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Contrarian Death Watch : Luang Prabang, Laos

Friday, April 25th, 2008

It’s not global warming, it’s not Islamic fundamentalism, it’s not the subprime mortgage crisis. It’s the F’n Global Tourism Industrial Complex.. As you all know, we at the CT have been screeching about the woefully under-reported and under-recognized global menace that is the Global Tourism Industry.

The arrival of the tourist – even a seemingly innocuous trickle of German or Dutch hippy backpackers – inevitable leads to the soul-sapping, the cultural destruction, homogenization, and ultimately the complete degeneration of a once unique place into self-caricature, not to mention the collateral environmental damage.

(It’s a familiar lament to CTers.  So we won’t bore you.  In brief, first, there is Hans, from Bremen and his battered Lonely Planet, or Corey, the eager guide from Mountain Travel Sobek, then in five years – the tchtachkes, the prix-fixe menus, tour groups, buses, the death of it all.)

It’s sad. It makes us weepy. (And yes, it is so commonplace, that’s why we at the CT are chronically sad.)

But….To cope, and to help other CTers better plan their trips, we have introduced a new regular feature The Contrarian Death Watch.   When we learn that a place we have loved has been over-run,  we will declare it DEAD TO THE CT and let you know.  So sadly we report a death…

Luang Prabang, Laos.
Time of Death – 2007 – 2008

It came to our attention last week, when the CT received an email from Rob Jordan, Southeast Asian editor, with the direct subject head “Laos is Dead.”

This surprised us, because just a few weeks earlier, Rob had – as CT readers know — enthused about his affection for the cheap, laid-back charms of Vientiane, Laos’s capital, see below “The Transformative Zen of Vientiane, Laos.”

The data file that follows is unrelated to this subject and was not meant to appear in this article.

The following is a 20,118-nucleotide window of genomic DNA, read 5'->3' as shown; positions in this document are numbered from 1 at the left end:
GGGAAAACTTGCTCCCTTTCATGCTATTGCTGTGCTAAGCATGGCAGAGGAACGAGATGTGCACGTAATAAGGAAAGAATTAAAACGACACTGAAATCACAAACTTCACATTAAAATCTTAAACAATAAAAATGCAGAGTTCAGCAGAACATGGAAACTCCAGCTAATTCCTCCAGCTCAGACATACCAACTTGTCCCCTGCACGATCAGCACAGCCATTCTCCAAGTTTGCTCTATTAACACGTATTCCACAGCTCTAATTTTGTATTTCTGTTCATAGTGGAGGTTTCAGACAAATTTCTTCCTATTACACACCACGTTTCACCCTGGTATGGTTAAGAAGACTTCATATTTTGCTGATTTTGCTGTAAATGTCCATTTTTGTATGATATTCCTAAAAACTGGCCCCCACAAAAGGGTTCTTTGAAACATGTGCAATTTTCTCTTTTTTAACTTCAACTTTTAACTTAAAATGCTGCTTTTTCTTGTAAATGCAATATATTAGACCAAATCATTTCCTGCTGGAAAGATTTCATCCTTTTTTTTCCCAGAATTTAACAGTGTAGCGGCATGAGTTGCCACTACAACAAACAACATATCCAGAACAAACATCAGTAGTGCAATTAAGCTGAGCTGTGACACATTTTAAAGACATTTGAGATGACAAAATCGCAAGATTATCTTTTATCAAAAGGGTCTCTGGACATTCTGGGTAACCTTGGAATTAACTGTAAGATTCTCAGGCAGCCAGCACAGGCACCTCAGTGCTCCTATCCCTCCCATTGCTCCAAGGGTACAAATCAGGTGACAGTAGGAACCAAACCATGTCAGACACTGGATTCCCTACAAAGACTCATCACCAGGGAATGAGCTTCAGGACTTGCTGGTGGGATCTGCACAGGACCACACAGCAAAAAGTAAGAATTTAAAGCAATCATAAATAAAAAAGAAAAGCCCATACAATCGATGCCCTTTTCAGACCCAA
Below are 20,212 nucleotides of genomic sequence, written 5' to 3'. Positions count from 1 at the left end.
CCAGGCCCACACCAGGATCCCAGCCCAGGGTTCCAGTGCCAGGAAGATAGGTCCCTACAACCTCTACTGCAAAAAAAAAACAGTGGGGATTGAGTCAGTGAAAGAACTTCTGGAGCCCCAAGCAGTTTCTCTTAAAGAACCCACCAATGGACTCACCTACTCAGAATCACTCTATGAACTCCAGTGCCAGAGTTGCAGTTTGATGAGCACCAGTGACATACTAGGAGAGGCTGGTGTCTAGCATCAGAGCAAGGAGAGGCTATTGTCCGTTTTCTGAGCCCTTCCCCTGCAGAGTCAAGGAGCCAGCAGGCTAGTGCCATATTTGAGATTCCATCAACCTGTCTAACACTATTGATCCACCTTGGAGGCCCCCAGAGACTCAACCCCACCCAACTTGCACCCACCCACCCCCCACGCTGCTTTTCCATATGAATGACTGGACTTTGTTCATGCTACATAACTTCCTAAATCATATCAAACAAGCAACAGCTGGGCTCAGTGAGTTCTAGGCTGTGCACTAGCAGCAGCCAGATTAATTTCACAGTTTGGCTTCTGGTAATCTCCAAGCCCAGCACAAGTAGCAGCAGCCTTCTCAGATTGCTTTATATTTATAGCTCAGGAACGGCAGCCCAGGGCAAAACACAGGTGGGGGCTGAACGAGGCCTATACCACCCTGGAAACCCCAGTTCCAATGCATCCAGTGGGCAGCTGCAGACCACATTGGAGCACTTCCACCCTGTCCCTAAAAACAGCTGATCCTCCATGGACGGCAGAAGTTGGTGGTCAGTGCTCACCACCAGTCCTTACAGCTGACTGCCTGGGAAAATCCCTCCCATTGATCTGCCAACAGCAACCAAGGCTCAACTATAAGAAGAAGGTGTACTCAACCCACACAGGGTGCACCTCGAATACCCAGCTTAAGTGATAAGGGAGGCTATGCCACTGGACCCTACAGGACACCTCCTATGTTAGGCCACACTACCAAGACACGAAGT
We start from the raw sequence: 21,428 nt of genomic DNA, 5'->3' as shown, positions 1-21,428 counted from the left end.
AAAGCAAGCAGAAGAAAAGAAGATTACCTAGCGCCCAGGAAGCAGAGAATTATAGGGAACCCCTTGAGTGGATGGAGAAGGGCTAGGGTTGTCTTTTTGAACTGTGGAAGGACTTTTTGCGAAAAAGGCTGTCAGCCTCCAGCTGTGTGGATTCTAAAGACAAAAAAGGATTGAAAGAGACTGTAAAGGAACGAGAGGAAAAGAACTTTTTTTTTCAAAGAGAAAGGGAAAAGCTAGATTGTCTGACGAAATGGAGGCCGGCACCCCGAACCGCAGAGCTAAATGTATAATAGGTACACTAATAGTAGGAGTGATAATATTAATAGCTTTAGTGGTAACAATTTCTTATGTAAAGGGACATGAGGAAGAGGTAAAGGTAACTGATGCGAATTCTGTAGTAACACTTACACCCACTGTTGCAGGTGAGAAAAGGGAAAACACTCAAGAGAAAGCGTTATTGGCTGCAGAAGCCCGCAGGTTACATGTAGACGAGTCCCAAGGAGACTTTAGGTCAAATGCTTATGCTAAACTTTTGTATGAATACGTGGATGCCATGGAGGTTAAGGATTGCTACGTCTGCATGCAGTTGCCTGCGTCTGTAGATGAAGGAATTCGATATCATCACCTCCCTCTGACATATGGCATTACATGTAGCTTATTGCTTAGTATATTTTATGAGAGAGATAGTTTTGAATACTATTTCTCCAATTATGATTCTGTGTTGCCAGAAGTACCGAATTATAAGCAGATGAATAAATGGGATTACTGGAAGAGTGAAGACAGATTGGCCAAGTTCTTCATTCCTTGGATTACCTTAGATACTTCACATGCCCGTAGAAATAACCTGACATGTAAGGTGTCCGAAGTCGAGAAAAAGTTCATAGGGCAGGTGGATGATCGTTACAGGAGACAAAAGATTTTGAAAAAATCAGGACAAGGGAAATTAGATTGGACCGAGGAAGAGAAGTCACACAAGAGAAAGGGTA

Rob boldly declared that Vientiane — relatively tourist free, a place where you can get a decent pate sandwich and beer for under two bucks, while watching the sun set over the Mekong – was “The World’s Most Laid Back Capital.”

Rob did not, however, praise Laos’s other, better-known city, Luang Prabang.

Last week, Rob emailed us with the Death Certificate, from no less the friggin New York Times.

Dead to the CT: Luang Prabang.
Time of Death: April 15, 2008 (or thereabouts).

Here the Times’ Seth Mydans provides the autopsy of this quaint, Laotian city of 20,000 renowned for its architecture, its 34 Buddhist temples, and its daily procession of orange-robed monks.

“Like some similar places around the world, this 700-year old city of fewer than 20,000 people is being transformed into a replica of itself: its dwellings into guest houses, restaurants, souvenir shops and massage parlors; its rituals into shows for tourists.”

Mydans continues, quoting a local artist, Nithatkhong Somsanith, who works to preserve traditional arts.

“Now we see the safari,” Somsanith says. “They come in buses. They look at the monks the same as a monkey, a buffalo. It is theater.” Somsanith adds that the Buddhist heart of Luang Prabang is being defiled. “Now the monks have no space to meditate, no space for quiet.”

Our man in Bangkok, Jordan concurs with the Times account of Luang Prabang, saying, “Exactly my thoughts.”

Worst of all of this, the thing we warn CT readers to avoid is morning in Luang Prabang.

The morning monk procession– once, a big part of the appeal of Luang Prabang – is now a zoo. Mydans describes it accurately.

“As the monks walk down LP’s main street, they must walk through crowds of tourists and food vendors who call out their price. “Dollar! Dollar! They pass Pizza Luang Prabang, Pack Luck Liquor, Walkman Village, German Ice Cream, Café des Arts Restaurant and Bakery, Khmu Spa and Massage and Tatmor Restaurant n’ Bar.”

Cause of Death?

Later, Mydans reveals the ultimate, and ironic source of Luang Prabang’s demise – it was declared a Unesco world heritage site in 1995.

This seeming honor is often the death knell for a place.

You can read the complete Times story here.

Do not fret, though. All is not lost. Laos is not, totally, dead.

In a coming post, Jordan will recommend some alternatives to Luang Prabang – places where you can still experience Thervada Buddhist culture and the charms of temple architecture with out also experiencing Pizza Luang Prabang, Walkman Village, and German Ice Cream.

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